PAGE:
New Quota Closes Norton Sound Commercial Crab Fishery

red-king-crab-2432px-608x400Norton Sound’s commercial crab fishery closed Thursday. In the first season shortened by a new quota, winter fishermen harvested the allowed 41,376 pounds of red king crab in just over a month. Jim Menard is the area manager for the Alaska Department of Fish and Game. He said the Board of Fisheries imposed the new quota to better balance the winter and summer crab catches. The quota shrunk the winter season by several months and cut the harvest by more than half, compared to last year’s record-breaking haul. Still, Menard said commercial crabbers have had a lucrative winter. Read the rest here 13:57

Alaska trawlers furious about Walker’s council nominations

Two months after a heated meeting, trawlers are again accusing Alaska Department of Fish and Game Commissioner Sam Cotten of short-changing their industry. Gov. Bill Walker submitted nominations to fill two seats of the North Pacific Fishery Management Council on March 9, sending waves of dissatisfaction throughout an industry segment that claims Walker’s administration is forcing it out of the process at the worst time possible. Trawlers claim nominees were chosen based on fealty to a specific vision of Alaska fisheries rather than experience. Read the rest here 08:07

Abundant returns, sustained yields testify that Alaska Board of Fisheries isn’t broken

Dolly-Varden-among-sockeye-salmonStarting in 2014, and continuing into 2016, members of United Cook Inlet Drift Association (UCIDA), a commercial fishing organization, and two former employees of the Alaska Department of Fish and Game who have since became advocates for Cook Inlet commercial fisheries, have claimed the Alaska Board of Fisheries is broken and needs reform. These are serious accusations and should be examined to determine whether there is evidence to support them. Read the rest here 08:29

Winter Crabbers Start Strong Despite New Quota for Norton Sound

DSC_2639-608x400Commercial crabbers are on track for another strong harvest on Norton Sound. So far, fishermen are on par with last year’s record-breaking catch, but they stand to make less money because of a new, reduced quota. According to Jim Menard, the area manager for the Alaska Department of Fish and Game, the new limit is less than half of last season’s total haul. “Last year, there were 99,000 pounds caught and this year, the quota is just over 41,000 pounds,” he said. “There will be a difference there.” Read the rest here 15:20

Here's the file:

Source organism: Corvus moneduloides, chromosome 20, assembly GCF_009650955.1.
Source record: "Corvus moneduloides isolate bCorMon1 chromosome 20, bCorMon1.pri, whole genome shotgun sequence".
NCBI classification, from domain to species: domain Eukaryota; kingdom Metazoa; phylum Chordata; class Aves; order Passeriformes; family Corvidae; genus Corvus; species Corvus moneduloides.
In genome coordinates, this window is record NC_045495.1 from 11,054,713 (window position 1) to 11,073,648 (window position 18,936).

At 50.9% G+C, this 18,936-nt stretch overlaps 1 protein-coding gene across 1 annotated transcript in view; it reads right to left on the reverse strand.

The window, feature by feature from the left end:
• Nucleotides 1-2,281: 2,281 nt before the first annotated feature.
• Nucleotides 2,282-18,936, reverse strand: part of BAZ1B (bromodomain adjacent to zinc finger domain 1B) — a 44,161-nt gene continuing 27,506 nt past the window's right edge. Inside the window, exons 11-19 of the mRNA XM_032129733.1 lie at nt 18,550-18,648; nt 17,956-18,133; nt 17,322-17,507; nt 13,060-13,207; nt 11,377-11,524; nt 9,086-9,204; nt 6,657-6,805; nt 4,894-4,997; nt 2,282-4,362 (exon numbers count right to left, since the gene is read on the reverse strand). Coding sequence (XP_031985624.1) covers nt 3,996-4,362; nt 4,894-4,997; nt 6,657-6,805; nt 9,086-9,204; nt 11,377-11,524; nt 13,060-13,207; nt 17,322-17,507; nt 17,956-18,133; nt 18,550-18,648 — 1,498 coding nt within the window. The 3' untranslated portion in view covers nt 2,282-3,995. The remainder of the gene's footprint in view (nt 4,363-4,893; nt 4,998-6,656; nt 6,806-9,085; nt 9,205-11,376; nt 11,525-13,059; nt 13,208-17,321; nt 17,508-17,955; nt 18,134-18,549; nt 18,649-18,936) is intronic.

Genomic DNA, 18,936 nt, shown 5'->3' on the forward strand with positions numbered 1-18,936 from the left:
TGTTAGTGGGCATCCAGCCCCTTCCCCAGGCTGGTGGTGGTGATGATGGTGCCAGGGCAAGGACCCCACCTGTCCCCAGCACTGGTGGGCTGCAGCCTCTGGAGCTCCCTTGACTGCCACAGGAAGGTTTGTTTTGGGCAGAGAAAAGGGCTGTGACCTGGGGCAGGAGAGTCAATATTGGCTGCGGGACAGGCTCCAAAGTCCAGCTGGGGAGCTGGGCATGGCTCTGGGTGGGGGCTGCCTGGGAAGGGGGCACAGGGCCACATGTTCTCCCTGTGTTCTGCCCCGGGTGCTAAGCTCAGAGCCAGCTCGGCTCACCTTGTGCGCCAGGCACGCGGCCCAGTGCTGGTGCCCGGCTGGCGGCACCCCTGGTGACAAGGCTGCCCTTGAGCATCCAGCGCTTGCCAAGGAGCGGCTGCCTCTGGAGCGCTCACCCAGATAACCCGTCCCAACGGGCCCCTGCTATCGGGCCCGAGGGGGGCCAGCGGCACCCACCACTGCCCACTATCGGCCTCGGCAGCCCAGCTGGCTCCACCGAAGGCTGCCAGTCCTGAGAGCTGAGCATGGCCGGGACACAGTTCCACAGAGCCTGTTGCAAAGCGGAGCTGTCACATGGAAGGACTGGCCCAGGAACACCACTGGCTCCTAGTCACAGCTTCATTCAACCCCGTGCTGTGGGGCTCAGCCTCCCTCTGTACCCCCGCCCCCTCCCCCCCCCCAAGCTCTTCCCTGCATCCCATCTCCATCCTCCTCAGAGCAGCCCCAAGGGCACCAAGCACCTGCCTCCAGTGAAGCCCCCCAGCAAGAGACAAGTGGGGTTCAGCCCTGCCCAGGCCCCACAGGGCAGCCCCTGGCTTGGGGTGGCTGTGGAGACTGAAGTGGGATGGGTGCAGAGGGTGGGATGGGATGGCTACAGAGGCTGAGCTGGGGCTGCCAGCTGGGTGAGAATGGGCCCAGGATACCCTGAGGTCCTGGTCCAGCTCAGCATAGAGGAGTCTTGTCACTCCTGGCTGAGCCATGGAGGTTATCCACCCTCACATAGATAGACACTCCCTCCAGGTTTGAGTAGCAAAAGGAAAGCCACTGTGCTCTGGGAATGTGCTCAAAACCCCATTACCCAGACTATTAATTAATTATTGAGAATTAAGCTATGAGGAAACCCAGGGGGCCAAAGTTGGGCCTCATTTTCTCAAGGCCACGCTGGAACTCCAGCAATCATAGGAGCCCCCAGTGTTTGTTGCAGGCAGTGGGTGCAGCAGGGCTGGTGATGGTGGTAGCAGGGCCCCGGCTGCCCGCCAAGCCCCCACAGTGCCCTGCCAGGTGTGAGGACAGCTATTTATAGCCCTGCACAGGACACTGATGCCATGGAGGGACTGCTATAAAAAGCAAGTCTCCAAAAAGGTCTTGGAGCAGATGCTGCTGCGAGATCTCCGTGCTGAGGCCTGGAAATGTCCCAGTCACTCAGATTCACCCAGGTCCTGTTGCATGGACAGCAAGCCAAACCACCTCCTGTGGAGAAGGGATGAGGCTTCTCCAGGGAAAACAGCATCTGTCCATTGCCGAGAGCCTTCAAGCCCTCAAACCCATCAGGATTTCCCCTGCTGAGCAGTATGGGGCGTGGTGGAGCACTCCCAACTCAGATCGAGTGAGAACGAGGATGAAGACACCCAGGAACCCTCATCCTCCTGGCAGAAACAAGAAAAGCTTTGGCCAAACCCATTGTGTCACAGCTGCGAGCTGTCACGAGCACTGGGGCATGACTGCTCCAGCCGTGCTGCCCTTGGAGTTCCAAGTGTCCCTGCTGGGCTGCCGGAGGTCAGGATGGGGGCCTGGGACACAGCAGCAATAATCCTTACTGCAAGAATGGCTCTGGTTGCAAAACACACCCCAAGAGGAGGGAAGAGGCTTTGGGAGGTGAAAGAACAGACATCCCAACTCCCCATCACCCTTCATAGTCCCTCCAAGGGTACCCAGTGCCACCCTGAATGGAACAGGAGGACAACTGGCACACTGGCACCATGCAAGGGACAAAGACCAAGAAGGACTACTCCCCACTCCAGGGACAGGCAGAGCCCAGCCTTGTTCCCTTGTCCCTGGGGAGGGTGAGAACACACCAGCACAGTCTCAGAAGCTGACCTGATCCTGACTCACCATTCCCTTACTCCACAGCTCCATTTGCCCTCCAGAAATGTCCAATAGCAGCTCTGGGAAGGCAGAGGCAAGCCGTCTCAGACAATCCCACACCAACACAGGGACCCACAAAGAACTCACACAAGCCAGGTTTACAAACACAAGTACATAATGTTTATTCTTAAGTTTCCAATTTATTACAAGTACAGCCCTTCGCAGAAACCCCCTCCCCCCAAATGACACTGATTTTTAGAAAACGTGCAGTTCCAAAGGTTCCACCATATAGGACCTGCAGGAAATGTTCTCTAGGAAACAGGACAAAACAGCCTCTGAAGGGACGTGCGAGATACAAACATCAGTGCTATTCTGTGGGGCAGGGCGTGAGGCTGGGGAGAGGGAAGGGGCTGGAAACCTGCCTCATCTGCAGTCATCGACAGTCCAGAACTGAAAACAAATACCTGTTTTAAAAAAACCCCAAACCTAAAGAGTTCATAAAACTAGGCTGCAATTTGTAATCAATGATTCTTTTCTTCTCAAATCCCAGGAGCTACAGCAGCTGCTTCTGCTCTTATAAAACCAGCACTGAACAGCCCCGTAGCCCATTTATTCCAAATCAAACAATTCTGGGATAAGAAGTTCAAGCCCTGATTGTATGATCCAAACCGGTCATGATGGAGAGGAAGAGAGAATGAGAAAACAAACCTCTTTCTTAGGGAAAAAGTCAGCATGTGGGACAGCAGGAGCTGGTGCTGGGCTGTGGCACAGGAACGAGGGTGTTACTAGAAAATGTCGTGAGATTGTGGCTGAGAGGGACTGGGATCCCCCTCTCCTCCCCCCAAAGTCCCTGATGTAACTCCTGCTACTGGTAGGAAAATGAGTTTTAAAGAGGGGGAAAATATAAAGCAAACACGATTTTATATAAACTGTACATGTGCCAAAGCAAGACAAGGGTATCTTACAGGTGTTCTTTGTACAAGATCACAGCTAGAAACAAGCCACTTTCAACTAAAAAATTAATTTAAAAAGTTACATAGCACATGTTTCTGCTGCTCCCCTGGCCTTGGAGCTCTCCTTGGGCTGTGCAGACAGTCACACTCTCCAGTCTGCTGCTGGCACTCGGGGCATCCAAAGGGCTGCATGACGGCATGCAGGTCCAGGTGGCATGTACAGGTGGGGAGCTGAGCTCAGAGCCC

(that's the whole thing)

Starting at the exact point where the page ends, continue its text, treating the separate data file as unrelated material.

Tanner crabbing underway as consolidation adds complications

Fishing industry consolidation has complicated the lives of Tanner crab fishermen and processors, but it looks like they’ll still have access to the whole quota and won’t have to leave 10 percent in the water. Bering Sea commercial crab fisheries are underway, with fishermen catching Tanners at a faster pace than snow crab, according to Miranda Westphal, of the Alaska Department of Fish and Game in Unalaska. And Icicle Seafood’s withdrawal from the crab fishery shouldn’t leave any Tanners “stranded,” thanks to an emergency federal action. Read the post here 08:45

User conflicts over halibut, salmon on horizon for 2016

pacific_halibutThe year about to end saw the beginnings of some fisheries regulations and legal battles that will either resolve or present further issues in 2016. Halibut has dominated the federal fisheries agenda for the North Pacific Fishery Management Council, which oversees the Exclusive Economic Zone from 3 to 200 miles off the coast. Shrinking halibut stocks and dual management have collided to produce a fishery bitterly divided among bycatch users, directed users, and charter anglers struggling to make ends meet with fewer legally harvestable fish. Read the article here 16:04

ADF&G Releases Yukon Salmon Season Report

adfg-logoThere were a total of 44 commercial fishing openers for coho and chum in the Yukon River, most of which were held in the lower river districts. Commercial fisherman harvested approximately 190,00 chum and a record breaking almost 130,000 coho salmon, raking in a total of almost $1.5 million. That was part of the findings by the Alaska Department of Fish and Game who just released the 2015 season summary for the Yukon River salmon fishery. Read the rest here 12:04

Bristol Bay fishermen petition the State to intervene regarding sockeye salmon prices.

An online petition that went live Nov. 3 had more than 821 signatures from fishermen and other supporters as of Nov. 10, asking the State of Alaska to intervene regarding sockeye salmon prices. Erick Sabo started the. He wrote it up this summer, but waited to open it up for signatures until fall had come, and nothing had changed about the summer’s low prices. “I hate to see fifty cents, I can’t believe it,” he said. “I’ve been in a state of shock and depression since I put the boat up. And even though we’re at this terrible level, I think it is bringing people together.” Read the rest here 15:06